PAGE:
No one is fooled; the alleged “retail apocalypse” is under investigation.
We need to find that special something: that integral piece of information that will bring order to the ideas floating around in the retail sphere, so we can finally understand what is actually happening to it, and define the truths of its transformation.
Deloitte Insights took on this challenge in their analysis The Great Retail Bifurcation. This study is a foundation on which we can stand to propel ourselves into retail’s “renaissance.” It cross-references American macroeconomic data and consumer socio-demographic profiles, combing through retail’s numbers to decipher the trends that are going beyond this e-commerce vs. brick and mortar battle.
Since 2012, the American GDP has grown by 1.5-2.5% per year, and household net wealth has doubled since the 2008 financial crisis. When it comes to market reference point, sales are climbing — both online and in-store. In absolute terms, the growth of physical retail (brick and mortar) contributes to half of the market’s entire growth.
Thus, if all of the economic indicators are increasing, the true riddle of today’s market is this: how did retail get its floundering reputation in a time when its ground is clearly so prolific? If we check under the hood, part of the explanation resides in the massive disparities between consumers. In the United States, the 1% received 82% of the wealth generated in 2017. Over the last decade, 80% of consumers have watched their economic situations deteriorate, causing irrevocable changes to their consumer habits. Shopping habits are intrinsically linked to income brackets and retail has been shifting as a reaction to America’s economic situation.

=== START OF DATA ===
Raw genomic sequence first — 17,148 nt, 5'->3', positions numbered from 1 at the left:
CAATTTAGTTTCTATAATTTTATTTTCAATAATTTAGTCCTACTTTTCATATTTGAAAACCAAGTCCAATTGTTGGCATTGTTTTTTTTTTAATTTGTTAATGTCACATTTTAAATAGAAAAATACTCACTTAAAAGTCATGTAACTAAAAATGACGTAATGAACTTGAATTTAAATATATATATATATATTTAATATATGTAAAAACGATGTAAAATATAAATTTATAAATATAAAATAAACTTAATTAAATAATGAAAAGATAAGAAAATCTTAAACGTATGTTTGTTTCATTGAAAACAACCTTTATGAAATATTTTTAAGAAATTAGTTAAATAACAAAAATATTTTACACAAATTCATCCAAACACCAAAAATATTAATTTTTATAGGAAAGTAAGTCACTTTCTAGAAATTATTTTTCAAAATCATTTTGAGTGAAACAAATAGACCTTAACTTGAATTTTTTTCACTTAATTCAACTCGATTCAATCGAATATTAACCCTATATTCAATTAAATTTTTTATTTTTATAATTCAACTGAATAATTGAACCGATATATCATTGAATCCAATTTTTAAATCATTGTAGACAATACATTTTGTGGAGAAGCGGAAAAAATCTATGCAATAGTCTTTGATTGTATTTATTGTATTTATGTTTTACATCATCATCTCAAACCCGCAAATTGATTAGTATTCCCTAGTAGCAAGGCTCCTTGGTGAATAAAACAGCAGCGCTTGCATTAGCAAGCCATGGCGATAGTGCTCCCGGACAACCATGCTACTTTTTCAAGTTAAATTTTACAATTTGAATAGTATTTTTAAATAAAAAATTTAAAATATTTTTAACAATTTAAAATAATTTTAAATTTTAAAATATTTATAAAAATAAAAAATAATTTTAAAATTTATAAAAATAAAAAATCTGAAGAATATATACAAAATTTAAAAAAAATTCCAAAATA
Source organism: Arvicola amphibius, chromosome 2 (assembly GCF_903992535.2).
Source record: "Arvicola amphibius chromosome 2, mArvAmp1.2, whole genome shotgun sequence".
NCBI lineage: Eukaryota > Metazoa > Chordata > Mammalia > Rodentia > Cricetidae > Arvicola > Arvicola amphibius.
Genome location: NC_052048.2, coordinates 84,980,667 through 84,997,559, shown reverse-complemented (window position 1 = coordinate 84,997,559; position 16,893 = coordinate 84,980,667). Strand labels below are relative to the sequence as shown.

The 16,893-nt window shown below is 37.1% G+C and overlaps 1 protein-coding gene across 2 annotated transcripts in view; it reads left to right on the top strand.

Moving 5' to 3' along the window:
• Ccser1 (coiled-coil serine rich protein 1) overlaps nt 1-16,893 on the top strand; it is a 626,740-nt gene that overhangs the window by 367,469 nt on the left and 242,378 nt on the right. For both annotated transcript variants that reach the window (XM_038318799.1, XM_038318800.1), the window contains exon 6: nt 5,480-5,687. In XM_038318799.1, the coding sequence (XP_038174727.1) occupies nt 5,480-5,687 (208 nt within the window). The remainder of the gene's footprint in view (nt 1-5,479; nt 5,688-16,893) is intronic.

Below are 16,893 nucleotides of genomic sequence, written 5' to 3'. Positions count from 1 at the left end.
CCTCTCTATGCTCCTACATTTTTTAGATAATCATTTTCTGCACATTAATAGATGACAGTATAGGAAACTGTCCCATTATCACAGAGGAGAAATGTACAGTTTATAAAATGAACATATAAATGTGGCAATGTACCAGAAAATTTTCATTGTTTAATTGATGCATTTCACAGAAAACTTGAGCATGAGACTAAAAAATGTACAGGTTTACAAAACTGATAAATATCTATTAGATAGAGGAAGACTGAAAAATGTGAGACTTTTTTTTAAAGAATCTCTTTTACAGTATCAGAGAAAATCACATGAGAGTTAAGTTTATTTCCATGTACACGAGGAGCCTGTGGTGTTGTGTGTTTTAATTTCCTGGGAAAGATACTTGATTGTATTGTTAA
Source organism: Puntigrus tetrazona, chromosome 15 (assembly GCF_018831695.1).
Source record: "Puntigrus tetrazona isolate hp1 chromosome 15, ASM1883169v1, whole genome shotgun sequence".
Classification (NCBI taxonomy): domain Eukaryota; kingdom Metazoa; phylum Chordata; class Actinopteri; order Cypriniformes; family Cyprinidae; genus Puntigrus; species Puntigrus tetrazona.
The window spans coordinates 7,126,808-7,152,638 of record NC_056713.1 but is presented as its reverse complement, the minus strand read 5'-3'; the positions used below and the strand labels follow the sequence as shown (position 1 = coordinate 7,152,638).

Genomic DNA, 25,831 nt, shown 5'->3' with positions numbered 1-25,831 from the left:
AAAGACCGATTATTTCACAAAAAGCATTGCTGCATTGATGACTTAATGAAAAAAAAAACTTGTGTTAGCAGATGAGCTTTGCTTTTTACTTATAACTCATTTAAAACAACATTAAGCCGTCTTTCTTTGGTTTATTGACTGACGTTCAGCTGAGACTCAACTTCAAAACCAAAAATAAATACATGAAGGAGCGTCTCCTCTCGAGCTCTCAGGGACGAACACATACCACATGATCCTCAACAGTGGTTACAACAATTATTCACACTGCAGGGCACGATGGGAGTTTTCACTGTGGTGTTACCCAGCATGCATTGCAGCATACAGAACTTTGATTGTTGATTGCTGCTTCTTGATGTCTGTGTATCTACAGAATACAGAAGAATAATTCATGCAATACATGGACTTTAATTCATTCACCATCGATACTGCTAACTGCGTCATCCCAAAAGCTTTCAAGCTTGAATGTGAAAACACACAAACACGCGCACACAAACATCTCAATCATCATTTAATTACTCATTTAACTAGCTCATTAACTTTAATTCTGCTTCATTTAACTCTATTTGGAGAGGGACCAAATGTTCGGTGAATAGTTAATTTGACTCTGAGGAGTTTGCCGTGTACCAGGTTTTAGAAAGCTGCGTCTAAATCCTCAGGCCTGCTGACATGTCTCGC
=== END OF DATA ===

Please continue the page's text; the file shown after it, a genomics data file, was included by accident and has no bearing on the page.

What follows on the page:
Deloitte’s analysis separates retailers into three categories to glean a more detailed understanding of this phenomenon. First, discount stores that base their market value on low, attractive prices. Second, more “balanced” retailers that rely on promotions, product variety and shopper experience. Third, retailers that offer differentiated high value-added products. According to Deloitte, the rupture between weak and strong revenues can be found among retailers.
If we look at retail sales according to economic status, the richest are making their profile group skyrocket. On the other end of the spectrum, smaller income and middle-class households are rushing to discount stores to compensate for their loss of buying power, leaving our second category of retailers without a solid clientele reference point. If understanding the consumer is the key to gaining footing in this industry, the companies that forgot to are paying the price:
Furthermore, today’s constant access to technology is transforming the habits and needs of consumers. Comparing products and prices is easier than ever before, and flow of access has opened the door to new competitors on the market. Consumers know more about retailers, but do they know more about them? In a market where offering a personalized shopping experience fosters customer loyalty, retailers cannot forgo understanding their clientele. Retail is exploding into smaller, niche markets where each type of client brings their own set of unique expectations. In this age steered by the technologically-keen, retailers must gain precision in their market analyses if they hope to remain on the same page as their clientele.